Elavil (amitriptyline)

US Brand Names: Elavil; Larozyl; Vanatrip
Other Brand Names: Adepril (Italy)
Amilit (Italy)
Amineurin (Germany)
Amiplin (Taiwan)
Amiprin (Japan)Amitrip (New Zealand)
Amyline (Ireland)
Anapsique (Mexico)
Apo-Amitriptyline (Canada)
Domical (United Kingdom)
Elatrol (Israel)
Elatrolet (Israel)
Enafon (Korea)
Endep (Australia; Canada; New Zealand; South Africa)
Lantron (Japan)
Laroxyl (Benin; Burkina Faso; Ethiopia; France; Gambia; Germany; Ghana; Guinea; Italy; Ivory Coast; Kenya; Kuwait; Liberia; Libya Lebanon; Malawi; Mali; Mauritania; Mauritius; Morocco; Niger; Nigeria; Oman; Qatar; Republic of Yemen; Saudi Arabia; Senegal; Seychelles; Sierra Leone; South Africa; Sudan; Syria; Tanzania; Tunisia; Uganda; United Arab Emirates; Zambia; Zimbabwe)
Miketorin (Japan)
Noriline (South Africa)
Novoprotect (Germany)
Pinsaun (Taiwan)
Redomex (Belgium)
Sarotard (Korea)
Saroten Retard (Malaysia)
Saroten (Benin; Burkina Faso; Cyprus; Denmark; Ethiopia; Finland; Gambia; Germany; Ghana; Greece; Guinea; Iran; Ivory Coast; Kenya; Kuwait; Liberia; Libya Lebanon; Malawi; Mali; Mauritania; Mauritius; Morocco; Niger; Nigeria; Oman; Portugal; Qatar; Republic of Yemen; Saudi Arabia; Senegal; Seychelles; Sierra Leone; South Africa; Sudan; Sweden; Switzerland; Syria; Tanzania; Tunisia; Uganda; United Arab Emirates; Zambia; Zimbabwe)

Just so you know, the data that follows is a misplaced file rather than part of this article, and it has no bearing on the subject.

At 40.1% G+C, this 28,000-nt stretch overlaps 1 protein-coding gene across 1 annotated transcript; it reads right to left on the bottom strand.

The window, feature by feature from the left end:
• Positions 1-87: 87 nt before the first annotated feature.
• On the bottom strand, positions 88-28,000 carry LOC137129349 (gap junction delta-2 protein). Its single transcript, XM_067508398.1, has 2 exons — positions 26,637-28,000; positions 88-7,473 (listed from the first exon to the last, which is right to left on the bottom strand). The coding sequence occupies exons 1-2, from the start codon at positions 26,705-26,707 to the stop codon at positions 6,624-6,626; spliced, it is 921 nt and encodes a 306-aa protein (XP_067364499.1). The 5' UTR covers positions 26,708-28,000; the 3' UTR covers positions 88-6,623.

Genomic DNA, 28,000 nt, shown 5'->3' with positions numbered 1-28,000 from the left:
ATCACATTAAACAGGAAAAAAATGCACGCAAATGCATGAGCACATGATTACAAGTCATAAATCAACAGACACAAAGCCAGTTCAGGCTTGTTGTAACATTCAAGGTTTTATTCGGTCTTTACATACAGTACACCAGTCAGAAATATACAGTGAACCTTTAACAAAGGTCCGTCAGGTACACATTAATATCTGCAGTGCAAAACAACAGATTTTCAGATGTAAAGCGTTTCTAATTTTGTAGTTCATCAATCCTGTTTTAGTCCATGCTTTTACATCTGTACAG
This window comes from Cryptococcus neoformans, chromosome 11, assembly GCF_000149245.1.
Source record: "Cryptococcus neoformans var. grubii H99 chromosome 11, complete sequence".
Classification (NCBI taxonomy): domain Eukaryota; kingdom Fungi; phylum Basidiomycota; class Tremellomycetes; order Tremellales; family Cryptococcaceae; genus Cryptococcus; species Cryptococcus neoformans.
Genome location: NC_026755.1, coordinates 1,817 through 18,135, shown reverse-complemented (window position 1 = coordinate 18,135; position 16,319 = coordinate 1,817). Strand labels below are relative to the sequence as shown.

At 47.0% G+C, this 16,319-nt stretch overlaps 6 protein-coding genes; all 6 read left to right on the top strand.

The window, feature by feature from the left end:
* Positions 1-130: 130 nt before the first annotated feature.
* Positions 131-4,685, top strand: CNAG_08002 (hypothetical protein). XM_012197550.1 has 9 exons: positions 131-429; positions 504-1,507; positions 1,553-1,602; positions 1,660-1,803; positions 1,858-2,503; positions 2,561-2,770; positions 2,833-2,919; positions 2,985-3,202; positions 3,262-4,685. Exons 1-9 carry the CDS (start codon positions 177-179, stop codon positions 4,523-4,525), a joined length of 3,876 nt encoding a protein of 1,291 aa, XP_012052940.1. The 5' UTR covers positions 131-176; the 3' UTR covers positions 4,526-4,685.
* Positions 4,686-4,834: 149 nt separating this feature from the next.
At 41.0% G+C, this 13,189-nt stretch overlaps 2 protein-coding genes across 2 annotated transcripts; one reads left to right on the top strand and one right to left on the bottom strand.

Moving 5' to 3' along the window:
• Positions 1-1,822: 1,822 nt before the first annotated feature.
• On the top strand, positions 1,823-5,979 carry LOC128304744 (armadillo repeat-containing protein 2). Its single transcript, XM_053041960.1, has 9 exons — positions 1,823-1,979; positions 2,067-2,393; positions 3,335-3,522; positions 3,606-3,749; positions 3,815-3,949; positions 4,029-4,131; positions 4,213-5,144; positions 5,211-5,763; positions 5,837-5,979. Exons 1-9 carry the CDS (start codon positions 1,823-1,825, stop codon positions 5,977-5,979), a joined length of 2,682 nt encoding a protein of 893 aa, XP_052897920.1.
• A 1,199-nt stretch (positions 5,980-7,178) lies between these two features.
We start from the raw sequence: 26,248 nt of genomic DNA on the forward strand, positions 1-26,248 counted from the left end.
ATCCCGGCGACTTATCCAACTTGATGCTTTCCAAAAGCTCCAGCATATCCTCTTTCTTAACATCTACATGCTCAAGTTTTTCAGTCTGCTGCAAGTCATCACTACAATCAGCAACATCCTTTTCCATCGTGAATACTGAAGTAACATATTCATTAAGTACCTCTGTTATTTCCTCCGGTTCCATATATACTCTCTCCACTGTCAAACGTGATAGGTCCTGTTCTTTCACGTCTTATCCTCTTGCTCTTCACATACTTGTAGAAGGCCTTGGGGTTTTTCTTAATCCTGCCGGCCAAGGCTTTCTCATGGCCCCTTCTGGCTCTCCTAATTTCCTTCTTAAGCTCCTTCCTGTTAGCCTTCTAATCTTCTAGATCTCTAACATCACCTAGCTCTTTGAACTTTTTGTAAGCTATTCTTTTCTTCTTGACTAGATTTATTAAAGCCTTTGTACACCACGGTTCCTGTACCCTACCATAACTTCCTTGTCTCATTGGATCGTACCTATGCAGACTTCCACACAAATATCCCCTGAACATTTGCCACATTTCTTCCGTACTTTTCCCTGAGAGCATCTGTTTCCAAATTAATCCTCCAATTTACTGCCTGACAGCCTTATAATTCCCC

Sarotena (India)
Sarotex (Netherlands; Norway)
Syneudon (Germany)
Teperin (Hungary; Iraq; Jordan)
Trepiline (South Africa)
Tridep (India)
Tripta (Malaysia; Thailand)
Triptizol (Italy)
Trynol (Taiwan)
Tryptal (Israel)
Tryptanol (Argentina; Hong Kong; Japan; Malaysia; Mexico; New Zealand; South Africa; Thailand)
Tryptizol (Austria; Belgium; Denmark; United Kingdom; Netherlands; Norway; Portugal; Spain; Sweden; Switzerland)
Trytomer (India)
Uxen (Argentina)
Generic Name: amitriptyline
Other Forms: Intramuscular injection, oral solution.
FDA Approved Uses: Depression. The odds favor relief for endogenous depression – i.e. being depressed for no good reason.

Off-Label Uses: Dysthymia (constant, mild depression). Neuropathic and chronic pain. Somatoform pain disorder (where they think it’s all in your head) – it proved ineffective for phantom limb pain in one study. Migraines. Post traumatic stress disorder. Panic/Anxiety disorders. Insomnia.
Elavil’s pros and cons:
Pros: It’s been since forever, so doctors are familiar with its uses and effects.